Not all nonprofit corporations last forever. Among other possibilities, a nonprofit may close because it’s no longer able to get necessary funding, the directors or members have irreconcilable differences, or the organization decides that it’s met its goals and no longer needs to exist. Whatever the underlying reason, if you choose to close down a New Mexico nonprofit corporation, you’ll need to go through a process called dissolution. Dissolution requires a vote or other formal authorization, the filing of key documents with government agencies, and a group of other tasks collectively known as winding up the corporation.
This article only covers the most basic kind of voluntary dissolution of a typical New Mexico 501(c)(3) nonprofit corporation that’s already doing business. There may be different rules or procedures for other types of nonprofits or other situations such as an involuntary dissolution.
Your nonprofit corporation is registered with the State of New Mexico. Through the dissolution process, you will officially cancel that registration, and, by extension, officially end the corporation’s existence. More specifically, for a nonprofit that’s closing down, a properly-handled dissolution achieves at least two important goals. First, it puts your organization beyond the reach of creditors and other claimants. Second, it allows you to fulfill your legal obligations regarding the proper distribution of any remaining corporation assets.
The procedure for authorizing dissolution will vary depending on whether or not your nonprofit corporation has members. (If you’re unsure about this, you should check your articles of incorporation, bylaws, or similar organizational documents.)
New Mexico’s Nonprofit Corporation Act (“NCA”) provides for voluntary dissolution through either:
If your nonprofit does not have members, it is up to the board to approve dissolution. You should look to your articles of incorporation and bylaws for specific rules and requirements regarding the board approval process. Generally, you will need a resolution to dissolve, which must be approved by a majority of the directors. If you have any remaining assets, you also likely will need to adopt a plan of distribution. This, too, commonly requires a majority of the directors’ votes for approval. However, your articles of incorporation or bylaws may require a greater majority vote for approval of the dissolution or a plan of distribution.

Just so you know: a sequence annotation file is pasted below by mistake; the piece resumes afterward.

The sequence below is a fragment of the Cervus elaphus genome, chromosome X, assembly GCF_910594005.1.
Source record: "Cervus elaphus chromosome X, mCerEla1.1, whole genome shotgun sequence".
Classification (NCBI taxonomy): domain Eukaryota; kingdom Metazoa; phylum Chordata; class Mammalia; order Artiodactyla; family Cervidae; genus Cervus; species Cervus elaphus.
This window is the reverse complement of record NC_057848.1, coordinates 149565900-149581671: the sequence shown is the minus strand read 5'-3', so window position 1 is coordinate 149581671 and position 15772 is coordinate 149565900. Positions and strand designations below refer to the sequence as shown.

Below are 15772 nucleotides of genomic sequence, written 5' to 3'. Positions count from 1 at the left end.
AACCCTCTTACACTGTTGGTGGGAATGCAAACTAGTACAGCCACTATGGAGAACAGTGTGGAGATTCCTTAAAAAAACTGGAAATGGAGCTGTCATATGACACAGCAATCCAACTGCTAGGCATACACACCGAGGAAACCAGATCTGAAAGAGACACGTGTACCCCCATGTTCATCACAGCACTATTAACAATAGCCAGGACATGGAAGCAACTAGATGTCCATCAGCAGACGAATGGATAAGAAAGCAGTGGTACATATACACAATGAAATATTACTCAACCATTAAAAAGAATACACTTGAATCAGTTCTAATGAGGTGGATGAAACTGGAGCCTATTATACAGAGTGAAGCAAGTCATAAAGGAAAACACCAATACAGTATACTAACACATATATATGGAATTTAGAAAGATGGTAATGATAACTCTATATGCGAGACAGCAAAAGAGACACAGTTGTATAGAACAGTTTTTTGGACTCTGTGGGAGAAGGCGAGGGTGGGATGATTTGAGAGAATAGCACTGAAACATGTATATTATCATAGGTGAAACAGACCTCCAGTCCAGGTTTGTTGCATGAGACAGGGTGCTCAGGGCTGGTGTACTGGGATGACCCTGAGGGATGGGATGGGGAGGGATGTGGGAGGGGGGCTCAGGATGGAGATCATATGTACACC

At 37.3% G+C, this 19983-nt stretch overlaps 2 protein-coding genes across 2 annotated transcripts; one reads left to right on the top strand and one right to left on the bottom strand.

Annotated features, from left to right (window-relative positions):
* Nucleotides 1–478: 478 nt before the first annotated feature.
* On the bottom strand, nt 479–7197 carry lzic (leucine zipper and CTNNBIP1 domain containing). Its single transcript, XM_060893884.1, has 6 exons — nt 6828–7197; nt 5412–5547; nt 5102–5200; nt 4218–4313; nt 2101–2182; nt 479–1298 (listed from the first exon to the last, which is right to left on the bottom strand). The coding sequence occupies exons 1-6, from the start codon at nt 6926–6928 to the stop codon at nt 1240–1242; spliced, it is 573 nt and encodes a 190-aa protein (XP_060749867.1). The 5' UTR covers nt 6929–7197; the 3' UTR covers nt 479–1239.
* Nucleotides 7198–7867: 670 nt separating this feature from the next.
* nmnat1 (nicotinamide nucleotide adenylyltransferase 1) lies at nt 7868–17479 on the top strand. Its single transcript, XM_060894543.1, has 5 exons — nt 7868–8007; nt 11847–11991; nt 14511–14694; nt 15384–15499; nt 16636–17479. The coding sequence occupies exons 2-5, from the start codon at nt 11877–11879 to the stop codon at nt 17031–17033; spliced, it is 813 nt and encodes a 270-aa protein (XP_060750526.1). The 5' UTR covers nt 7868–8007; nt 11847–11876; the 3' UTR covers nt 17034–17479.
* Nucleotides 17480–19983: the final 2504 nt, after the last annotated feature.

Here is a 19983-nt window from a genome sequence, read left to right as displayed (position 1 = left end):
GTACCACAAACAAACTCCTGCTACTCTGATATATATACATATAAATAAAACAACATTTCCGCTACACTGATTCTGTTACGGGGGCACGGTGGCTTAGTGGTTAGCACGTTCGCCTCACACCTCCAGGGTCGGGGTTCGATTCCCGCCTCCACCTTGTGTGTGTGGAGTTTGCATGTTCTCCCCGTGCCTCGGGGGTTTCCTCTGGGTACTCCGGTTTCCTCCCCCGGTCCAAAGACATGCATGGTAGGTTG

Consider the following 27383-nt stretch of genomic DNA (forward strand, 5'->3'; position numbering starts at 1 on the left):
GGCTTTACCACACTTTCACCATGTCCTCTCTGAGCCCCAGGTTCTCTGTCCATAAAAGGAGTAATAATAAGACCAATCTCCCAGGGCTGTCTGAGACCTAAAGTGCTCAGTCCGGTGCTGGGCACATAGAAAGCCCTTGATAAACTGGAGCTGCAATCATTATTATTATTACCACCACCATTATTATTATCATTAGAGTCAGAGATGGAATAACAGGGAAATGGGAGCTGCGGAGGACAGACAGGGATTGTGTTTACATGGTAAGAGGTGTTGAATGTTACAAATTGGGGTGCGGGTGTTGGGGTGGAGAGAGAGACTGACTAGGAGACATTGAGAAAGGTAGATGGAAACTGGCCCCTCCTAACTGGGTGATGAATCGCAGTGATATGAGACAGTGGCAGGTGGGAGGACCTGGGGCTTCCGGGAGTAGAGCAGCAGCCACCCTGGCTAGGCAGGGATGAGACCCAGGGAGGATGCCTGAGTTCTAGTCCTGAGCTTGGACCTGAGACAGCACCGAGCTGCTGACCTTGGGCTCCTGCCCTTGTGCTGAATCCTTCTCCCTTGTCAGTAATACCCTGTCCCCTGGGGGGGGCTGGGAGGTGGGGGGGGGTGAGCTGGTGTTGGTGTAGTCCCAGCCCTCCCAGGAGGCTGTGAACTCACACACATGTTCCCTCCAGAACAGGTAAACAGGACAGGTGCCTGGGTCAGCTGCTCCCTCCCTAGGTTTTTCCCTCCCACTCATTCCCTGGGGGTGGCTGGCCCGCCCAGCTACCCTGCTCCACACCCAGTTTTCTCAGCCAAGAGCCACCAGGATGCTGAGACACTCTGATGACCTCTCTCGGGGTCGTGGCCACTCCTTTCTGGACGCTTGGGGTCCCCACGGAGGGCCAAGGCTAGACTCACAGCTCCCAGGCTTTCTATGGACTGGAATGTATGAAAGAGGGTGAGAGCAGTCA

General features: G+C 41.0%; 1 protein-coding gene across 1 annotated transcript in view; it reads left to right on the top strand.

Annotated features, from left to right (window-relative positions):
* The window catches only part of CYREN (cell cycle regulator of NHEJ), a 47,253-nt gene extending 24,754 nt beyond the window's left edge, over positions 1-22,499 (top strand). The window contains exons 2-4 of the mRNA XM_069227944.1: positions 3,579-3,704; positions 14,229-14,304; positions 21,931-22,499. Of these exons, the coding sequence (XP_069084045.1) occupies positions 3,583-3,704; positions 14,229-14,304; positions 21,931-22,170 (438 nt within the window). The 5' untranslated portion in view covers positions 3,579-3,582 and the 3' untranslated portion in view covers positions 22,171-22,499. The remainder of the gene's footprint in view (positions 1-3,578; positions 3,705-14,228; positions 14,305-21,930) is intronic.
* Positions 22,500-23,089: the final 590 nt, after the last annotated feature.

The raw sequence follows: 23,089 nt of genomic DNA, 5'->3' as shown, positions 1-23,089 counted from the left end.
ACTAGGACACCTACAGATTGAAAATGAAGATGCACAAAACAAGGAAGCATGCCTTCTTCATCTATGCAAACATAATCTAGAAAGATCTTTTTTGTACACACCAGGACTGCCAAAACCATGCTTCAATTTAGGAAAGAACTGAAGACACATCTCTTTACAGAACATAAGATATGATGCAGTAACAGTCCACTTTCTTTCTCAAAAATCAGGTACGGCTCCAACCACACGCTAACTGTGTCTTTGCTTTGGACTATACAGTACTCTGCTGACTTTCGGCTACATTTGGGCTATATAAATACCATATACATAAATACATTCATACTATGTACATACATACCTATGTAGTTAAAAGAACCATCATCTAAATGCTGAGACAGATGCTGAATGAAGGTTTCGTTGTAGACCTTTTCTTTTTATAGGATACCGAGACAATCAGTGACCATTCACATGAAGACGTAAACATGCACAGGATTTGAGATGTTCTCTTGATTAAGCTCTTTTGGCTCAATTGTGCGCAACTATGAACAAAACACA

If your nonprofit has voting members, the board first must adopt a resolution to dissolve and submit it to the members. The members then must meet and vote on the resolution. Each member entitled to vote on dissolution must be given at least 10 days’ advance notice. A two-thirds majority of the members’ votes is required to approve the dissolution. Notice to members of the meeting to vote on a plan of distribution must include a copy or summary of the plan. Approval of a plan of distribution requires two-thirds of the members’ votes. The resolution to dissolve can also be approved by members without a formal meeting if all members provide their written consent for the dissolution.
In addition to the resolution to dissolve, if you have assets to distribute upon dissolution, your board likely will also need to adopt a resolution recommending a plan of distribution. The plan of distribution lays out in detail how the nonprofit’s assets will be distributed upon dissolution. It must conform to the general NCA rules, discussed below, for nonprofit asset distribution. Following board adoption of the plan, the members must approve it by a two-thirds majority vote.
You should always check your articles of incorporation and bylaws before any member or board vote on dissolution—if they contain rules requiring a greater majority vote on dissolution or a plan of distribution than is required by the NCA, you must follow those rules.
Make sure to properly record the board’s resolution, any plan of distribution, the directors’ votes, and, where necessary, the members’ votes. You’ll need this information for filings with the state and the IRS.